Disability and diversity in the public space

One of today’s top stories has centred on children’s TV presenter, Cerrie Burnell. The Daily Mail ran an insidious, scaremongering feature about how she is supposedly frightening the young kids she presents to on CBeebies. Listening to Cerrie talk on the Jeremy Vine Show on Radio 2 today, I was struck by her calm dignity in the face of some extraordinarily nasty remarks by parents. Responses on the Vine Show were also overwhelmingly in support of Burnell and her right to be a talented and empathetic TV presenter who just happens to have a malformed arm.

Last year, I was an enthusiastic viewer of Britain’s Missing Top Model, which set out to prove that disabled women could be models just as easily as their able-bodied counterparts. The contestants had a very diverse range of disabilities but all were depicted as real women who wanted to model and just happened to be disabled. The camera gaze never lingered pornographically on their particular disabilities but it did focus on just how hard these women had to fight to be treated equally in society. It was an inspiring series and the winner, Kelly Knox, was gorgeous, funny and smart. She also happened to have a missing forearm, just like Cerrie Burnell. Kelly was a deserving winner. She not only won a fashion photoshoot in Marie Claire but a leading model agency gave her a contract as they saw no reason why she could not work in what everyone knows is a very competitive and tough industry where you are judged on how you look.

Kelly was depicted as normal on BBC3 and attracted no adverse publicity (undoubtedly because it was a minority programme on a minority channel). Cerrie, likewise, has been depicted as normal by the BBC, which is fulfilling its remit of reflecting the diversity of our population. That remit includes employing the disabled as well as ethnic minorities and gays and lesbians. The children who watch Cerrie doing her job on CBeebies don’t see Cerrie as weird, abnormal or scary. How can they? Children are born without prejudice and accept whatever’s around them. They only learn prejudice from those who teach it to them. Those parents who claim in the Mail that Cerrie will send their kids to bed with nightmares are not talking about how their children really see Cerrie but displaying their own fears and prejudices.

And that’s exactly why we need Cerrie on TV and others like her. We need to see Britain’s diversity reflected back at us on our screens. The alternative is too awful to think about – a return to a medieval past where the different are locked away from sight or euthanised so only perfect humans can exist. It’s only 60 years since the last hideous experiment in deciding who was fit to be part of society was carried out. I’d like to think society has moved on since then and that the prejudiced minority will not be allowed to push this warm, talented women off our screens.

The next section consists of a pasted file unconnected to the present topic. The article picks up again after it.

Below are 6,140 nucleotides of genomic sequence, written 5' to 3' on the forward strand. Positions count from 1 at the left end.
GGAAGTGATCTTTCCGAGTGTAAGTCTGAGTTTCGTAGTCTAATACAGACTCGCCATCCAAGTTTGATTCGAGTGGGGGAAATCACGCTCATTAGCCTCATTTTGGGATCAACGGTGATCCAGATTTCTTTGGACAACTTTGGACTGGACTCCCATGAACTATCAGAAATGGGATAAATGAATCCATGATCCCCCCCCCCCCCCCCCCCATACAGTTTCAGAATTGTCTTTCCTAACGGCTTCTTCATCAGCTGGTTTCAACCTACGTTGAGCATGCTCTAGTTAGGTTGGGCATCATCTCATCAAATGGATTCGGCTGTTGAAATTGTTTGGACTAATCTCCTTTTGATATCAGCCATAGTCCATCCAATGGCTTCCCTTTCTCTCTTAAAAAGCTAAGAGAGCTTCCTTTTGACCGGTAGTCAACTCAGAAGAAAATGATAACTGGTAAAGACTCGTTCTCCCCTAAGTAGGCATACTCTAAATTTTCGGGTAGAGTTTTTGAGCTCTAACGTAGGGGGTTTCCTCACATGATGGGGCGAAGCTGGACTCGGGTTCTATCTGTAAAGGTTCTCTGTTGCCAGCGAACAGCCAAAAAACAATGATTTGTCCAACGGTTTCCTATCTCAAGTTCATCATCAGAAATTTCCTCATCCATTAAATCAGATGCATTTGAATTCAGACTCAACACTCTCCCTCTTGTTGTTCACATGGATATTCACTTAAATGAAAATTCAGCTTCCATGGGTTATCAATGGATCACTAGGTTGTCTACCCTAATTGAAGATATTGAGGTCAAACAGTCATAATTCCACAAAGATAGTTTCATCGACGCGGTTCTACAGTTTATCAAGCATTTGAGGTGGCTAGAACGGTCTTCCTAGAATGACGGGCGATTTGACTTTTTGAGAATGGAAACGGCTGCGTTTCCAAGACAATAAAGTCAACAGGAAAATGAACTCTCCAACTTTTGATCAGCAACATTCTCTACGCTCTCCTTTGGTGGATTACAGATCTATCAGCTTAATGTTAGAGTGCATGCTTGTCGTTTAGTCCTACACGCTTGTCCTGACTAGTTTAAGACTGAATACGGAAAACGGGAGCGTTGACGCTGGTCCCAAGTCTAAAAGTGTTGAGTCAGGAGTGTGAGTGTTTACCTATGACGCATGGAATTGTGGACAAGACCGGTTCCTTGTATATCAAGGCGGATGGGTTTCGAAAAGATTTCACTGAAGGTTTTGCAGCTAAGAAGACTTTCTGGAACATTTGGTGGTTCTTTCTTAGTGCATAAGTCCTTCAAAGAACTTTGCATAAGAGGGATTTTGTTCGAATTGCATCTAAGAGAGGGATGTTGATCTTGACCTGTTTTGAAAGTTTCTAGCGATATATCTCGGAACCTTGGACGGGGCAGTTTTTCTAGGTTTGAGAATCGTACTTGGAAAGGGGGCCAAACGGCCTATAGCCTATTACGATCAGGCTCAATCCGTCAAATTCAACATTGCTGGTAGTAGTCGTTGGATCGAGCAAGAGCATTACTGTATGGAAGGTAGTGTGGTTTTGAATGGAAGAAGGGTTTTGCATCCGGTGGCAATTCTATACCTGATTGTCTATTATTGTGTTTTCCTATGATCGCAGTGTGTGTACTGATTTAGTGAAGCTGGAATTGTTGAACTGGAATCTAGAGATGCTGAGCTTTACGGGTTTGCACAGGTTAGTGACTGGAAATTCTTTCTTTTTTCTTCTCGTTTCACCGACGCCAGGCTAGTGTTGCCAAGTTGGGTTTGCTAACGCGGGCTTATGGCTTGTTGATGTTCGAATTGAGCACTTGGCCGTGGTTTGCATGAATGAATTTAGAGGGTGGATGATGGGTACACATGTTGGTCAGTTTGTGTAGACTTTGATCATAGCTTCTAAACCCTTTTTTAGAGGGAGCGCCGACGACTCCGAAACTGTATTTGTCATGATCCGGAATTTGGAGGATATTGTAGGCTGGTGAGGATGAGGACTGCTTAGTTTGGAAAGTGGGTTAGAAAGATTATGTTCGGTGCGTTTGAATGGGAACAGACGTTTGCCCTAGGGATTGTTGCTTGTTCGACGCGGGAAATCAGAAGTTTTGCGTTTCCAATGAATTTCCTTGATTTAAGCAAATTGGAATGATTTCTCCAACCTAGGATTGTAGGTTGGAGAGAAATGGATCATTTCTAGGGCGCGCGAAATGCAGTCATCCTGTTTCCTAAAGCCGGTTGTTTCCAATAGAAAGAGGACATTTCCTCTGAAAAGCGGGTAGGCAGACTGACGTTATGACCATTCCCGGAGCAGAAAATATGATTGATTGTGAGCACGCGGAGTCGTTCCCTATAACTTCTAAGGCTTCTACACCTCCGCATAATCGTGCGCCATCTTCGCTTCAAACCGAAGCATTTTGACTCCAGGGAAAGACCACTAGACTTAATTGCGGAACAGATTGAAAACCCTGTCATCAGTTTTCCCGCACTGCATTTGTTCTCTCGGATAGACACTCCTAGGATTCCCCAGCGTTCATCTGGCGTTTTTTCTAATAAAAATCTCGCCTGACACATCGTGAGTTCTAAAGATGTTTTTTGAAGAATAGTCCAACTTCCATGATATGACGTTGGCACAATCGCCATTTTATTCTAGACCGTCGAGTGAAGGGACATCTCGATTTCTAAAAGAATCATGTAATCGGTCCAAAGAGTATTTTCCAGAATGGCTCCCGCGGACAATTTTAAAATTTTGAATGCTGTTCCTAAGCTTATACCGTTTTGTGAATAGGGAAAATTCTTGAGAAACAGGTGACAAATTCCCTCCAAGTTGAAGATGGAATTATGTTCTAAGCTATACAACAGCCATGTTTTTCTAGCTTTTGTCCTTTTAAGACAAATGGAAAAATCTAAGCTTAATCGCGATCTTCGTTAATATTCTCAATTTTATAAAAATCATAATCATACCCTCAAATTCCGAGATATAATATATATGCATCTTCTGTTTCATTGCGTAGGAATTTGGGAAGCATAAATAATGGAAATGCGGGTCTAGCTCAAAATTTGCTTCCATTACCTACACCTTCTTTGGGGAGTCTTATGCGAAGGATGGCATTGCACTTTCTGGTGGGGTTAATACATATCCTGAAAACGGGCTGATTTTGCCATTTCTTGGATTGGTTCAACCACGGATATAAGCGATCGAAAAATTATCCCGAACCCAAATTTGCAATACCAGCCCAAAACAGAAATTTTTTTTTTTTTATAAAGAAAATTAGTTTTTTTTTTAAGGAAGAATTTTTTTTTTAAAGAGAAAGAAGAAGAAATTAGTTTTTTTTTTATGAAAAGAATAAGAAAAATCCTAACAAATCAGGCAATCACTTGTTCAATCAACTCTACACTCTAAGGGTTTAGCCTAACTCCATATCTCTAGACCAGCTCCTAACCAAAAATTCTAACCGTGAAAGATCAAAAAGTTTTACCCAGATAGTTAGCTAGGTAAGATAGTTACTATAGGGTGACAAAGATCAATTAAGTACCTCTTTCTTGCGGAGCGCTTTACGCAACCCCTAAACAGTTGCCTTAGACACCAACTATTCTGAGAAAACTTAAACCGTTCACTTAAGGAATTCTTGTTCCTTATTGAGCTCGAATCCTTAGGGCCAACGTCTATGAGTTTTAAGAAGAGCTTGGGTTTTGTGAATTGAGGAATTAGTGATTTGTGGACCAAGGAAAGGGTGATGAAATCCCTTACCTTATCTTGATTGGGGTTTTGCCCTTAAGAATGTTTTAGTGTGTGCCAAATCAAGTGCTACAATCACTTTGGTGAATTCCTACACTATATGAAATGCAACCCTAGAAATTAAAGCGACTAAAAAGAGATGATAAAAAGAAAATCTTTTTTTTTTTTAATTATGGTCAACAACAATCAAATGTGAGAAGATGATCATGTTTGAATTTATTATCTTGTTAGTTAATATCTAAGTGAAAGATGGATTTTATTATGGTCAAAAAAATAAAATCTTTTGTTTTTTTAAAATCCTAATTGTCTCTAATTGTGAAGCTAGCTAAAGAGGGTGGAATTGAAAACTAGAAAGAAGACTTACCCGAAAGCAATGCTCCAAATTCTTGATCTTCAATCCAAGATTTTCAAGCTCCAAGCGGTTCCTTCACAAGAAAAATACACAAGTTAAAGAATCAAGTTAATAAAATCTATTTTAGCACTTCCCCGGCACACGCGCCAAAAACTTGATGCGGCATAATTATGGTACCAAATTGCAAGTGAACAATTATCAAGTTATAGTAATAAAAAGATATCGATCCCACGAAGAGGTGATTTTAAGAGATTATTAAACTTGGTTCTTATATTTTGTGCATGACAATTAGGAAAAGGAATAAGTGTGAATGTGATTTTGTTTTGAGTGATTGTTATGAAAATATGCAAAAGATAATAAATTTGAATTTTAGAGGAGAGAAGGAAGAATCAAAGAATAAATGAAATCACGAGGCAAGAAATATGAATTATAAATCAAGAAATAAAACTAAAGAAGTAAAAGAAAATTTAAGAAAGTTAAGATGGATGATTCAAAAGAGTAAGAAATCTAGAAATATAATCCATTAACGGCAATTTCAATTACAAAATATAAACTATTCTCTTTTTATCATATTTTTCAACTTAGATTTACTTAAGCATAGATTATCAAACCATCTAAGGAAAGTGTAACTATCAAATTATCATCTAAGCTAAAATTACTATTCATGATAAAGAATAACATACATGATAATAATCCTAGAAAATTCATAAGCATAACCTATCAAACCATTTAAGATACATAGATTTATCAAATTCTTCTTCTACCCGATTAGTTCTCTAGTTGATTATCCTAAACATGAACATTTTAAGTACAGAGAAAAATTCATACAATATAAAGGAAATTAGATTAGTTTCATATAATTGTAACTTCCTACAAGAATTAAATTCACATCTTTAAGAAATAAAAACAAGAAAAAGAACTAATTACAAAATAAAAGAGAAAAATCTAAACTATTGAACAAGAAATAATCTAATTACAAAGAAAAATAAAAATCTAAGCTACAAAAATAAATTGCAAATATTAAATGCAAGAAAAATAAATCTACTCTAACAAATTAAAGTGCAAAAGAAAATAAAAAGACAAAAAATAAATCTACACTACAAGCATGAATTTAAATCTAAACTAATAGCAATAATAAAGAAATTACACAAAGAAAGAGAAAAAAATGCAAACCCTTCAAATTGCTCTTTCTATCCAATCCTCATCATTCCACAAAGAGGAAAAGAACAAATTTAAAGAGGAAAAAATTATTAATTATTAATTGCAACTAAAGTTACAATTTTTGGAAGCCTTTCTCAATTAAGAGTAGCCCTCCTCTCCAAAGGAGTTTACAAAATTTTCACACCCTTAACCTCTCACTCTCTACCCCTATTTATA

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5 thoughts on “Disability and diversity in the public space”

  1. Wonderful article, thank you… succinctly, cogently and coherently argued. Daily Mail Parents… get back behind your prejudiced curtains & leave the real world to real people!

  2. Thanks for the comments. I have a disability myself, at least in the legal sense – I don’t really feel disabled by it but it’s tiresome having to explain why I have a concessionary travel pass (because I’d be refused a driving licence) and sometimes I get pulled out by bus drivers because I;m not in chair and I’m wearing heels so they can’t quite figure out what’s “wrong” with me. How much harder it must be for Cerrie and so many others when I can at least pass as “normal” on the outside.

    If we were to return to the society of yesteryear, I’d be doubly doomed as an epileptic of Jewish background.

    Cerrie’s future on TV will be a marker of how far we have really progressed as a society.

  3. This is a great post and you are so right in your comment back. My ex partner has HIV and has similar issues viz the use of a disabled car parking badge… the times he’s been collared by traffic wardens!

  4. Thanks Ben. So sorry to hear of your ex-partner’s hassles with the Blue Badge. If you have a visible disability, because you’re in a wheelchair or are missing an arm, people are too embarrassed to look you in the eye and if it’s invisible you get so much hassle from people who think you can’t possibly be entitled to whatever because you look so normal! I feel for those with HIV too, because there is so much additional stigma, not to mention fear and ignorance about the realities of HIV.

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